Apple under antitrust investigation for iOS 13 changes location privacy feature

For iOS, Apple emphasizes more about security and privacy. When it comes to the iOS 13 version, Apple has further enhanced its content, such as the previously large Siri recording backhaul server, which allows users to turn off sharing Siri recording data after updating to iOS 13.2 The average user can more intuitively feel should be the application to obtain permissions when the pop-up window, previously always allowed, allowed once, and not allowed, after the upgrade with only use-only period allowed to replace the always allowed.

Users need to always give an app to use location information all the time, or change it through settings.

Apple under antitrust investigation for iOS 13 changes location privacy featureiOS 13系统位置权限弹窗

And apple has come under an antitrust investigation over the location setting for iOS 13. Members of the U.S. House of Representatives Department of Justice’s antitrust subcommittee turned their attention to location-tracking after reviewing new privacy rules introduced by iOS 13, the Washington Post reported. U.S. lawmakers are concerned that Apple’s new technology restricts third-party access to device tracking assets, which constitutes anticompetitive behavior.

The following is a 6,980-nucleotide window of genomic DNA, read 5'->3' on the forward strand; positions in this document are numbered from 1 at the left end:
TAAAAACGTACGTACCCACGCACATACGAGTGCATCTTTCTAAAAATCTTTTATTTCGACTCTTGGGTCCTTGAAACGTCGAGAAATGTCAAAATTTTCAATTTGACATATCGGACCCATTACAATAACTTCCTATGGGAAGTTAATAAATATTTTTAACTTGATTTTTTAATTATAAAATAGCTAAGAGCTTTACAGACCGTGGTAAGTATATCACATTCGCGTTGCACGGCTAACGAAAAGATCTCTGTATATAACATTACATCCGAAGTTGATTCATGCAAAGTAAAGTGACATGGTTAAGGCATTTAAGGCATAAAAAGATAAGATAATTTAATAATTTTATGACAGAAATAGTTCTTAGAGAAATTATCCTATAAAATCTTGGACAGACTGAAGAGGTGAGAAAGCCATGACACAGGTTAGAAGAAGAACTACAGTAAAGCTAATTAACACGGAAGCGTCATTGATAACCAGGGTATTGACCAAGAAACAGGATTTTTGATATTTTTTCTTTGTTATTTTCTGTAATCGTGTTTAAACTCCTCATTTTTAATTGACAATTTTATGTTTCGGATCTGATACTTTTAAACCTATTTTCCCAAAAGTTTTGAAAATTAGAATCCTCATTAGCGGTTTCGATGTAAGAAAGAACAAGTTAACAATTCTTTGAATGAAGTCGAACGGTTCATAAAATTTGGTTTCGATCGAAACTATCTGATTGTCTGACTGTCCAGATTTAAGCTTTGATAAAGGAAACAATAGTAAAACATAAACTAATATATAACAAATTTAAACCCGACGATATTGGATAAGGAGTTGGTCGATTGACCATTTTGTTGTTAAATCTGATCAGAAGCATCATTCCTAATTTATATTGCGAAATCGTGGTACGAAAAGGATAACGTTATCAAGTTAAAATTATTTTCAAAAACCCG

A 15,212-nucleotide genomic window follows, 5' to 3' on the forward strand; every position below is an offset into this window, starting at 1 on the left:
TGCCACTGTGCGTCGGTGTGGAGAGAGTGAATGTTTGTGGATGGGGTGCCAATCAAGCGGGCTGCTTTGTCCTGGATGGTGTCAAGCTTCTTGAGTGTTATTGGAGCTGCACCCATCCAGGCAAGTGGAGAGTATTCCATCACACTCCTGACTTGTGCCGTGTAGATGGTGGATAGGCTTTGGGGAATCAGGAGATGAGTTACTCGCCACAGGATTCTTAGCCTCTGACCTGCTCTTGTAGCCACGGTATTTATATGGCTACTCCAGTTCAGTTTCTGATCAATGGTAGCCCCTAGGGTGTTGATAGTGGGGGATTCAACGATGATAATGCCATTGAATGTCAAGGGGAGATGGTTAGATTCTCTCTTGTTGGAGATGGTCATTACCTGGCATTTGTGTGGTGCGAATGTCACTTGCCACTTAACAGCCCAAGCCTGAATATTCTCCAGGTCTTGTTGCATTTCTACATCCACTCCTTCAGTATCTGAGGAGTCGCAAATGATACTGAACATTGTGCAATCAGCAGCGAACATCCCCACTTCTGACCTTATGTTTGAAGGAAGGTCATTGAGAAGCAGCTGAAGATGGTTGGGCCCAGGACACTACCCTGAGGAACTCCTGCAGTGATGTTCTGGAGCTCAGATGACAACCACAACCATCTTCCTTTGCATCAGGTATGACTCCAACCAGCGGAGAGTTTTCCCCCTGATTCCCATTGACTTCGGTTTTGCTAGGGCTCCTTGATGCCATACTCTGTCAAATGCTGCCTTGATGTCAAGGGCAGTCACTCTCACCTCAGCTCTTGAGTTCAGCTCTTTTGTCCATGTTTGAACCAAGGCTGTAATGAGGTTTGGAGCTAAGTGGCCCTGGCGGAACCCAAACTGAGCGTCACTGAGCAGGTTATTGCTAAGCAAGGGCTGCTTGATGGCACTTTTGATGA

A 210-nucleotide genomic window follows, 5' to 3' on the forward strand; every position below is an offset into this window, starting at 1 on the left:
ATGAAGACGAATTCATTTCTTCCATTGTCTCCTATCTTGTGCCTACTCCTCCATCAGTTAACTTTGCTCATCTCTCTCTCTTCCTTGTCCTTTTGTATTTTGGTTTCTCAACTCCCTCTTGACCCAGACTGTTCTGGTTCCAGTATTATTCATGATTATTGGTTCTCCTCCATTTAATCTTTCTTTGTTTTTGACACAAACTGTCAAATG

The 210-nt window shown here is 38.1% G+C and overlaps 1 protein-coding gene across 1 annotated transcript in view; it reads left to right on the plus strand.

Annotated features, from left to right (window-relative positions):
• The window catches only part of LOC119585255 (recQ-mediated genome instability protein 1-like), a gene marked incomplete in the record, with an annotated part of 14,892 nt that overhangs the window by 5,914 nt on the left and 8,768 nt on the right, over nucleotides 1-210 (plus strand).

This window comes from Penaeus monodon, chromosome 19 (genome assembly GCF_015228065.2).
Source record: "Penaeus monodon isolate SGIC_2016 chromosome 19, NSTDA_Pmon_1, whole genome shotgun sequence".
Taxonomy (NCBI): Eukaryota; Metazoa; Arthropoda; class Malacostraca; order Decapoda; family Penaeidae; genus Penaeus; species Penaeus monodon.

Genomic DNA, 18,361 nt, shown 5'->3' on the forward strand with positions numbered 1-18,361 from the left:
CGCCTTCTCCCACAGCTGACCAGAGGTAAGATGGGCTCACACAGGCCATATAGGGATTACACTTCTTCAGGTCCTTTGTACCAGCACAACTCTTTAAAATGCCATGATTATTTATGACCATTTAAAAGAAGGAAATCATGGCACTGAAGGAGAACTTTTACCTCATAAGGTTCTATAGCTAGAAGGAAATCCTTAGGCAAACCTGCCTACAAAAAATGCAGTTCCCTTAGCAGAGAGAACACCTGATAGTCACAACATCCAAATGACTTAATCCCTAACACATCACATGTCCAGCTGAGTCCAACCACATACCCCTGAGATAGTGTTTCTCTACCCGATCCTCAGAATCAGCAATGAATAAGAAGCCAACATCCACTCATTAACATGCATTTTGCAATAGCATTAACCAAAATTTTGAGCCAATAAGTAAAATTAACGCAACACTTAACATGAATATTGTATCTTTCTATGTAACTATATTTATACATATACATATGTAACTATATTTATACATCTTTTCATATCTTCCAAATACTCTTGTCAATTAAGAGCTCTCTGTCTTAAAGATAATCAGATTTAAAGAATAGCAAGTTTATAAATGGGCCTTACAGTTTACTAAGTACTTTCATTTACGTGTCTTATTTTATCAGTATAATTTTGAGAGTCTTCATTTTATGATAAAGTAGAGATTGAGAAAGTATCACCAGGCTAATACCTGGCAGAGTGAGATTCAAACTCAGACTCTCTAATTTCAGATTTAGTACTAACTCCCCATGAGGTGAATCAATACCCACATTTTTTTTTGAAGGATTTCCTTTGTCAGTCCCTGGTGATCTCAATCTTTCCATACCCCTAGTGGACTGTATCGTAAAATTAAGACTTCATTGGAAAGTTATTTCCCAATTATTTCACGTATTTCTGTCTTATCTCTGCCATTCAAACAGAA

In iOS 13, the user can clearly sense that when a third-party app requests location information permissions for the device, the user can directly choose to deny the app access to location information in the pop-up window, allow it only once, or only during the app’s use. If the user wants to always grant the app access to location information, they need to do so within the settings. And,media AppleInsider points out that after users actively grant the app permission to always get device location information, the system regularly pops windows to alert users and provides the option to close.

In addition,media point out that Apple’s location permission settings are not for its own apps, such as maps and new Find apps. In addition, the new find app can upload its location offline with other Apple devices nearby, and the feature doesn’t notify device owners when used, such as a pop-up lets users choose whether to allow access to location information. The relevant privacy regulations for finding are hidden in the terms of use of the app.

In response to Apple’s approach, a group of developers wrote to Cook in August, calling Apple a double-sign.

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